When I asked friends whether they’d ever felt algorithm shame, they knew what I meant at once. There were tales of diaper ads served to single 32-year-olds; kids’ stuff shoved mercilessly at parents (“Boys’ underwear is always coming at me, which makes me feel like a perv”). One friend described an early and alarming version of algorithm shame, in which — like a certain number of people who perhaps shared a taste for historical documentaries — her Tivo seemed to conclude that she was a neo-Nazi. Now, in a strange reversal, her Netflix believes her to be, or be in charge of, a child who is very interested in horses. “Sure, I like Degrassi, and I did watch a few episodes of Steven Universe purely for research purposes, but I have never been a horsey girl,” she says. “Maybe Netflix knows the real me?”
Instagram is particularly a place for reflecting feminine desires and insecurities back at the user in what can feel like an anxiety-producing way — there are endless inescapable manicure and wedding and body-positivity accounts and engagement-ring photographs on Instagram Discover. Or as one friend wrote to me angrily, “HAVE SEEN KYLIE’S BUTTOCKS NOW 586 WAYS, BUT I FOLLOW NO KARDASHIANS.” (She does, she admits, follow some Kardashian adjacents and Gwyneth Paltrow, which may explain it.) The algorithm also declines to cut anyone slack for a little harmless stalking: One friend told me that she had deeply investigated a woman who’d recently started following her ex, only to realize that it was a porn bot. Her feed now seems to think she’s a horny 13-year-old. Another was mortified to realize that her current boyfriend’s ex was the star of her Instagram Discover. Was this from her own research, or worse, from his tab-keeping while using her phone or computer? Neither option was what she wanted for her relationship. This sort of thing is what makes algorithm shame such an unsteadying, hard-to-ignore emotion. Because, for every incorrect and shallow assessment of your tastes, there is one searing, unsparing glimpse into the depths of your most secret fears and hopes.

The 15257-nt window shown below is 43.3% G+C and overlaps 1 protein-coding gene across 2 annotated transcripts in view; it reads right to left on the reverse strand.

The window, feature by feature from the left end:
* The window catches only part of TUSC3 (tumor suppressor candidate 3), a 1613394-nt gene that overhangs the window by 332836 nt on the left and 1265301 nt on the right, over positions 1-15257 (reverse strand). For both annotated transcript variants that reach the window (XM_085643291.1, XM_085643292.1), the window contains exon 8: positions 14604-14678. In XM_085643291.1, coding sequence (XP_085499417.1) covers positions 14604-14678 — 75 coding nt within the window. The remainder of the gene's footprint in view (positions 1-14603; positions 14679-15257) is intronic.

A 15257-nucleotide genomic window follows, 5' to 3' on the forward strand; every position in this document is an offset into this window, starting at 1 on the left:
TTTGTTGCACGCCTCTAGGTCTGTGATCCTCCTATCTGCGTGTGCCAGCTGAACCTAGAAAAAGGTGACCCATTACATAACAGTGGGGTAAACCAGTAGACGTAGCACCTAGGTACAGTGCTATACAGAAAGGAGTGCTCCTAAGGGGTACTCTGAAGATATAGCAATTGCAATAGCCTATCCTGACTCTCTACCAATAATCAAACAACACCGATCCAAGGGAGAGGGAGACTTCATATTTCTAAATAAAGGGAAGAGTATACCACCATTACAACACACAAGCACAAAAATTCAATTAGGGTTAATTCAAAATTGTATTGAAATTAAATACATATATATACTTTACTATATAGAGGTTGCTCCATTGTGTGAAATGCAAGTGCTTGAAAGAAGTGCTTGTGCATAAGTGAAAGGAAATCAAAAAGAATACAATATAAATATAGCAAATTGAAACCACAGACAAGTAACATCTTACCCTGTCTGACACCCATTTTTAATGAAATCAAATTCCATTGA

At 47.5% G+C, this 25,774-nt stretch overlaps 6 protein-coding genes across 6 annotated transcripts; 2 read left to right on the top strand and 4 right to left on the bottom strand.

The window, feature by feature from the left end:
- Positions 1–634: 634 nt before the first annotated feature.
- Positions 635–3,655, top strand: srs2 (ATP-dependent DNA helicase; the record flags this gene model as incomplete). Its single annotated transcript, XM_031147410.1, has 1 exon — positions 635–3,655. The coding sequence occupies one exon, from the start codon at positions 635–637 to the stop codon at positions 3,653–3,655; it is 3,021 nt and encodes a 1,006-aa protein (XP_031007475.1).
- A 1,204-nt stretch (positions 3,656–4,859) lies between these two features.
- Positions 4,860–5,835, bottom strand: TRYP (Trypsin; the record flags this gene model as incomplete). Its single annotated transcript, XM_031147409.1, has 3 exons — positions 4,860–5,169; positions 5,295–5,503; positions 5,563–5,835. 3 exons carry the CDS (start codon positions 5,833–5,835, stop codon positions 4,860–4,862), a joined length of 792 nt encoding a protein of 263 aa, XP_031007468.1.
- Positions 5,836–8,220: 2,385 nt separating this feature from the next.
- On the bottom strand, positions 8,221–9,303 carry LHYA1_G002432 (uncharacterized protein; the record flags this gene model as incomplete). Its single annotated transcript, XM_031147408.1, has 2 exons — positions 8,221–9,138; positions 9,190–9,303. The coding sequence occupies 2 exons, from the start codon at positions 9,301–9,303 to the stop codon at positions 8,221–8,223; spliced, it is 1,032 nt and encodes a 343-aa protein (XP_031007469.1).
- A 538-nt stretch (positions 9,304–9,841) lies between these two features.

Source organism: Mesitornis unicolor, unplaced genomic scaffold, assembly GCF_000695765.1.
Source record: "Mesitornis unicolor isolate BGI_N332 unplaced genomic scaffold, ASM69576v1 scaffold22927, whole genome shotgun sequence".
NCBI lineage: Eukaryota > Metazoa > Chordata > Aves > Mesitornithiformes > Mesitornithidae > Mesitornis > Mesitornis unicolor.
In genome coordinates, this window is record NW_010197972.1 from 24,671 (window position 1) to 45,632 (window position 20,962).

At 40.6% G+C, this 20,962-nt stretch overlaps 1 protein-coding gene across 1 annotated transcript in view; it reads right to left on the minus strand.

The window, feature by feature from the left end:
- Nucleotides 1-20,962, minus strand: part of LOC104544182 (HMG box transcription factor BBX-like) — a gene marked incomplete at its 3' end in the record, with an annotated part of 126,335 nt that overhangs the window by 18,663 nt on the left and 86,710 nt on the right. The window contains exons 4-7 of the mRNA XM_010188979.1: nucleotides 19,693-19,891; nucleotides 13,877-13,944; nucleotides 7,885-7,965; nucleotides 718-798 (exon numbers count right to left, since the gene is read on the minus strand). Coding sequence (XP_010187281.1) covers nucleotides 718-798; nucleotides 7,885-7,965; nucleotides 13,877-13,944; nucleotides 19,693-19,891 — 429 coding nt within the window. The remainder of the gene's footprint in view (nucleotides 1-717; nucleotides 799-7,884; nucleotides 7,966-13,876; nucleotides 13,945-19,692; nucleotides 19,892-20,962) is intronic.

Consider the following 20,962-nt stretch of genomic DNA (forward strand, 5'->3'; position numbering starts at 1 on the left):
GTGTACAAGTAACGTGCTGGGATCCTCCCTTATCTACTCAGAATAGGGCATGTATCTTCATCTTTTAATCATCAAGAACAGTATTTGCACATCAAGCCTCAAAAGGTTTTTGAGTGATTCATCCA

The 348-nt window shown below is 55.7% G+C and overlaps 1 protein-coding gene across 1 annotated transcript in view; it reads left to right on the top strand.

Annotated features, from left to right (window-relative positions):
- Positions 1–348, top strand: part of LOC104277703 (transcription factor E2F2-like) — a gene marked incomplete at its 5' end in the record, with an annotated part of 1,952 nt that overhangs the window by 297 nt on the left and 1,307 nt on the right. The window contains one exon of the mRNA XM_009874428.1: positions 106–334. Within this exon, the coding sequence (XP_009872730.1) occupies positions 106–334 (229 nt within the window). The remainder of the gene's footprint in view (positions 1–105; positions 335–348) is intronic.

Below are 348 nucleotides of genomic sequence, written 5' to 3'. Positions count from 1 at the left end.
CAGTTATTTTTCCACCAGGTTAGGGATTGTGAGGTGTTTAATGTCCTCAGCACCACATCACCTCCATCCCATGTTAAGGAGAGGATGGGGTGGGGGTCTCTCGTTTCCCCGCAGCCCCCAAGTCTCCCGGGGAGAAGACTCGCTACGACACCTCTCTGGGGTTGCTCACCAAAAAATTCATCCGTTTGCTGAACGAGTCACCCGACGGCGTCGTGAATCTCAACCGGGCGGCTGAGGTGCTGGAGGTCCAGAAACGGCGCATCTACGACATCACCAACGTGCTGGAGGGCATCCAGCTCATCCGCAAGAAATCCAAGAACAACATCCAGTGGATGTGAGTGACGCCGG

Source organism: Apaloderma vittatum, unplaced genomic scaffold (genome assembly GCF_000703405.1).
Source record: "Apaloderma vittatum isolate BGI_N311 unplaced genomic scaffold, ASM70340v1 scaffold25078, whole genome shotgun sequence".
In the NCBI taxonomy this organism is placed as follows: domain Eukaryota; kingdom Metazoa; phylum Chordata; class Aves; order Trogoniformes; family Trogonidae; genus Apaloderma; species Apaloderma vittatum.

I have one friend who recently, and at a relatively advanced age, realized he was interested in men. The algorithms understood this almost before he did. Before he had come out, when it was still something deeply private, his Instagram Discover page began, slowly, to be overtaken by things like beefcake photos of men, and enviable Fire Island retreats. Was it the way he lingered unconsciously over certain things in his feed? Telltale cookies from furtive late-night searches? Algorithm shame, for him, had a far more complicated valence. But now, some months and a coming-out later, he’s back to a more quotidian version of the emotion, and complained to me that the algorithm had begun serving him ads for something called Misterb&b — a cheesy gay men’s vacation rental service. He might be gay, but he’s not THAT kind of gay.
But the algorithm itself can’t feel shame at how wrong it got my friend, and that’s both its advantage and disadvantage. It is an insistent and tone-deaf sales clerk, one who might just hit on something that’s correct every once in a while, but more often just makes the customer want to hide out in the dressing room. It mistakes curiosity for approval, conflates the personal with the generic. But the truth is that we only notice it when it becomes clumsy and picks something wrong. Just as much as we shape it, it shapes us, an endless feedback loop of scrolling and clicking until we can’t remember if we’re embarrassed or if this, after all, is exactly what we wanted to see.